China's U.S.-listed Internet firms are in a fund-raising frenzy, with bonds offering investors another way into the sector. But Breakingviews' Peter Thal Larsen wonders if now is the time to buy.
IBM says that it has saved millions of dollars by getting employees to use Apple Macs rather than Windows PCs, as Windows machines apparently cost three times more in support than Macs. Fletcher Previn, IBM's vice president of workplace as a service, is essentially the head of the conglomerate's IT department, and after years of experience in managing Windows PCs for large corporations, he decided things needed to change. In October 2015, Previn told the Jamf 2015 conference audience that 30,000 IBM employees were now using Macs, and when it came to support for employee computers, while 40% of all Windows users required someone to be sent out to fix the problem in person, which costs a lot more than a support call, in comparison, the same level of assistance was only required by 5% of Mac users. IBM's employees and contractors in North and South America, Europe, China, India, Asia Pacific, Middle East and Africa are using about 604,000 laptops, consisting of 442,000 Windows PCs, 90,000 Macs and 72,000 Linux PCs, and each of the operating systems have separate customer support and firmware needed.
That overstuffed wallet of yours can’t be comfortable to sit on. It’s probably even too clunky to lug around in a purse, too. And with every new bank slip that bulges from the seams, your personal information is getting less and less safe. With just your name and Social Security number, identity thieves can open new credit accounts and make costly purchases in your name. If they can get their hands on (and doctor) a government-issued photo ID of yours, they can do even more damage, such as opening new bank accounts. These days, con artists are even profiting from tax-return fraud and health-care fraud, all with stolen IDs. We talked with consumer-protection advocates to identify the eight things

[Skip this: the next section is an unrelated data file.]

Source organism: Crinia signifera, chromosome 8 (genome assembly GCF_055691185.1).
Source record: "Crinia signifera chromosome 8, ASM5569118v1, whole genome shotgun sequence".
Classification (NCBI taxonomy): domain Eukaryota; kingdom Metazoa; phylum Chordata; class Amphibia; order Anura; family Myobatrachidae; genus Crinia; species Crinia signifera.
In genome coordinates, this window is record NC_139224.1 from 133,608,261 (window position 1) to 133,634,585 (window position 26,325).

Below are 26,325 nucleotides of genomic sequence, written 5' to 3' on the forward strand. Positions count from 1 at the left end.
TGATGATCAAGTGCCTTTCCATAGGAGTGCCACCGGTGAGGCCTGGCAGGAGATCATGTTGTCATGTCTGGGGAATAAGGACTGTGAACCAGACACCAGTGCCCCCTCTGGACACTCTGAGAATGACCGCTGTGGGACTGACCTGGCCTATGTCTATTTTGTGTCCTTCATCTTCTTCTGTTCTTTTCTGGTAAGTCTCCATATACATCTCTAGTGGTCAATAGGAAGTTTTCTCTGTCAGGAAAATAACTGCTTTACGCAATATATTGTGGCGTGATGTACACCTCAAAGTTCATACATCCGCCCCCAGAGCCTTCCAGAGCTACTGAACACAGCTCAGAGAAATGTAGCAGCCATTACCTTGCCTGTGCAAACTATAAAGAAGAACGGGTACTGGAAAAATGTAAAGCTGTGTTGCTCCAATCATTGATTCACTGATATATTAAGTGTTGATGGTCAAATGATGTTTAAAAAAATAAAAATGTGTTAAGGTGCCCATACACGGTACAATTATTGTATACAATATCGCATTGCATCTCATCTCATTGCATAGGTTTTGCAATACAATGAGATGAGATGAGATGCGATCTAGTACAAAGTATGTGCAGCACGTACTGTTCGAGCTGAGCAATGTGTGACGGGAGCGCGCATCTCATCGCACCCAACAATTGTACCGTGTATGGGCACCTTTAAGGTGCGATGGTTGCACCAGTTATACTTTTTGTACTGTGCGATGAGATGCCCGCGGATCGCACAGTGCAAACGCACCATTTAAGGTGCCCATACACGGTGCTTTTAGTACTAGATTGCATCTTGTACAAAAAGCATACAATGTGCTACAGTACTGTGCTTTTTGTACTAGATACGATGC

Airbnb is also engaged in a pitched battle in its home of San Francisco, where the company has also sued to block a new requirement that it reject booking fees from property owners who have not registered with the city. The New York and San Francisco legal fights are a crucial test of Airbnb’s business model. Other cities looking to rein in Airbnb are watching the San Francisco proceedings and looking to the city's law as a potential model, said James Emery, deputy city attorney of San Francisco.
Sequoia Capital has brought aboard Jess Lee as its eleventh investing partner in the U.S., becoming the firm’s first senior female U.S. investor in its 44-year-old history. Lee was a former Google product manager turned CEO of the fashion site Polyvore, which was acquired for $230 million in cash by Yahoo last year. She had stayed on with Yahoo, which is now being sold, maybe, to Verizon, the parent company of TechCrunch. Lee seemed to demonstrate a strong eye for startups long ago. Indeed, in 2008, as an avid user of Polyvore, which was then just months old, Lee wrote to its founder, Pasha Sadri, with whom she shared mutual friends. After offering him her unsolicited feedback via email about
Oct. 21 -- Donald Dee, president of the Employers Confederation of the Philippines, discusses Rodrigo Duterte's plans with China, his separation from the U.S. and the outlook for the peso. He speaks to Bloomberg's Haidi Lun and Rishaad Salamat on "Bloomberg Markets."